By Staff Reporter
ZIMBABWE’S striking doctors Friday snubbed wage negotiations in which government pledged an immediate 100 percent increase to their allowances to health workers.
The doctors were represented by the Health Apex Council which has since been dumped by the critical medical practitioners for allegedly failing to fully represent their interests during negotiations with government.
During the latest wage talks, government increased by 100 percent, allowances for junior doctors and other health staff in its latest bid to end a crippling job action by public hospital doctors.
This will see a junior doctors’ on-call allowance of $1 200 increased to $2 400 while nurses will get $720 for either night duty, standby or call allowances, up from the previous $360.
Nurse managers will now get $1 000, up from $500.
The increases are with effect from 1 October this year and are a revision from the initial 60 percent pledged by government earlier during the month.
The allowances offered to health workers by Government are in addition to other health sector-specific allowances that include locum rates, initial uniform grant, initial uniform allowance, out-of-residence allowance and psychiatric allowances, which were reviewed last Friday by at least 100 percent each.
Said Health Services Board (HSB) chairperson Paulinus Sikosana after Friday’s talks, “Parties to the Health Services Bipartite Negotiating Panel (HSBNP) met on 18 October 2019 to continue the unfinished negotiations on the review of the Health Sector Specific Allowances following the signing of collective bargaining agreement (CBA) Number 3 of 2019 on 4 October 2019.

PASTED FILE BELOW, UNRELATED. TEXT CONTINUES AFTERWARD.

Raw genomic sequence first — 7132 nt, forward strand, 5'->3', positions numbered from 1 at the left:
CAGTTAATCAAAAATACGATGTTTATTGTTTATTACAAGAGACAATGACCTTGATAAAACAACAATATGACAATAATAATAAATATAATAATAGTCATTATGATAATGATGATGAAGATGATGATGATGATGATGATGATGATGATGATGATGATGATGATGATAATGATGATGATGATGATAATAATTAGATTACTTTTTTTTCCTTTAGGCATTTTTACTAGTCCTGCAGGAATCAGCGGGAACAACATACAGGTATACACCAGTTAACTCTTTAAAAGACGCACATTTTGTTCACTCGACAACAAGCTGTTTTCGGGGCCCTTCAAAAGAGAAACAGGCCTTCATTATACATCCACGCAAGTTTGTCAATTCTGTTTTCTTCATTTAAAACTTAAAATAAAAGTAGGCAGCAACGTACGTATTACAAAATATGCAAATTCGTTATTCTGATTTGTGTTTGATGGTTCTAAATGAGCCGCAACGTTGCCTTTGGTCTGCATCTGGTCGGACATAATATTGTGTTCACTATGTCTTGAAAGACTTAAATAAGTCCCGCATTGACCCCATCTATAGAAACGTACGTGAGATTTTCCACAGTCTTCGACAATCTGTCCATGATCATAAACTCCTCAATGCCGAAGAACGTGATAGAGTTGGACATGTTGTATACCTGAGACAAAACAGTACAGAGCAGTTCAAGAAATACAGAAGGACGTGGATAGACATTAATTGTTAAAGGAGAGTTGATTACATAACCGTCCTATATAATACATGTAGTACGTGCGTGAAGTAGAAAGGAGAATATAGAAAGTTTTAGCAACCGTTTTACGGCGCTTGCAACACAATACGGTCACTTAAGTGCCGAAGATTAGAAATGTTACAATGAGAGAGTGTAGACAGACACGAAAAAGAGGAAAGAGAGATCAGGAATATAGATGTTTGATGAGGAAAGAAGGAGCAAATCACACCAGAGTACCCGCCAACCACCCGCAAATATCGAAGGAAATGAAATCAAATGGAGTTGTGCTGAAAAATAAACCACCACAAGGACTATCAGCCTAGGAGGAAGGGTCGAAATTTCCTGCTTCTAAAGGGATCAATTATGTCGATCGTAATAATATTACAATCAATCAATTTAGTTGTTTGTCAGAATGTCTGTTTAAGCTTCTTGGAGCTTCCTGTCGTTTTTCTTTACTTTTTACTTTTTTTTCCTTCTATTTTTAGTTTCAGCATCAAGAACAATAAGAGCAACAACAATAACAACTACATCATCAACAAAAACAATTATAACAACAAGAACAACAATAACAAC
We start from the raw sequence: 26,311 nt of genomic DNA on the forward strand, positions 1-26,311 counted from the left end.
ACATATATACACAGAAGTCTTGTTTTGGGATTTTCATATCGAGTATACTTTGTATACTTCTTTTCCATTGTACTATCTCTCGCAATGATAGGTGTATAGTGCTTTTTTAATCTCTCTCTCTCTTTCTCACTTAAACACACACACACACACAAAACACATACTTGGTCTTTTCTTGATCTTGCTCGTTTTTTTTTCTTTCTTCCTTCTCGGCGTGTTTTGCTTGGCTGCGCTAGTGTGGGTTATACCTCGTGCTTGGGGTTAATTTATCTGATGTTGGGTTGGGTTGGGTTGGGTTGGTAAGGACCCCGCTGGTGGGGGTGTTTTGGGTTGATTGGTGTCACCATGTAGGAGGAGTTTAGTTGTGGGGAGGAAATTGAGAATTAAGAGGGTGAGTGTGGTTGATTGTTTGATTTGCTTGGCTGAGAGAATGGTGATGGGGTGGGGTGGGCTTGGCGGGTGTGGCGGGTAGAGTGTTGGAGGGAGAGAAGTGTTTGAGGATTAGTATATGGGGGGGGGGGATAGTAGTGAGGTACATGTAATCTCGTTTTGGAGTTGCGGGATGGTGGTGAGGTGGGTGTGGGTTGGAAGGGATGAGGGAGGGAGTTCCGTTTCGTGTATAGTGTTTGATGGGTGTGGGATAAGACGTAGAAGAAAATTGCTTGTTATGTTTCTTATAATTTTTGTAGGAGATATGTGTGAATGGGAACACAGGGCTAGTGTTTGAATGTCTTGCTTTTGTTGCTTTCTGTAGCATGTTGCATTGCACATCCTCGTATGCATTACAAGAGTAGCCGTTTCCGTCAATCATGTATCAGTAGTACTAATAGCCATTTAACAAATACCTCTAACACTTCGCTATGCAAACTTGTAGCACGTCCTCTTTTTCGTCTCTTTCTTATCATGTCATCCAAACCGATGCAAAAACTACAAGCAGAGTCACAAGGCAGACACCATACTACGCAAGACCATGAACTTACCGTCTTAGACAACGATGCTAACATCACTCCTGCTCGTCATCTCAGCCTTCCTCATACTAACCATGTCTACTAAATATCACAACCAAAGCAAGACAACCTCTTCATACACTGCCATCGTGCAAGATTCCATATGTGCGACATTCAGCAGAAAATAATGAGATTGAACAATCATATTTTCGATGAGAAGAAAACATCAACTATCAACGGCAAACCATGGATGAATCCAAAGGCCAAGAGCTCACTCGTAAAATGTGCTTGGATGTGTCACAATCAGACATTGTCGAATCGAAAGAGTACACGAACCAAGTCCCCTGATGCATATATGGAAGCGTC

“CBA 3 of 2019, provided for a 60 percent adjustment on the HSCA with effect from 01 October 2019.
“On 18 October 2019, parties to the HSBNP agreed that the said CBA 3 of 2019 be amended to provide for a review of the health sector specific allowances by a further 40 percent from 60 percent.”
However, the doubling of wages could do little to appease a restive workforce within the country’s ailing sector as health workers have been demanding their salaries to be paid based on prevailing interbank rates which keep shifting rapidly.
According to the latest schedule and based on the prevailing inter-bank rates of RTGS$15.80 and RTGS$18 (black market), this means a junior doctor’s on-call allowance of RTGS$1 200 was hiked from US$76 (interbank) or US$67 (black market) to US$152 or US$134.
With the giant increases offered, as perceived by authorities, President Emmerson Mnangagwa has slammed striking doctors for rejecting the initial 60 percent offered as increase by his government.
He accuses the doctors of pandering to the whims of the enemy which his administration says has not rested from a regime change push.
The latest wages could further be whittled down by run-away inflation of 591 percent – according International economist and currency expert Steve Hanke – by end of the year.
Meanwhile, government has pledged full bonus payments for its troubled workforce for 2019, unlike last year when the country’s biggest employer paid the 13th cheque based on pensionable salaries only.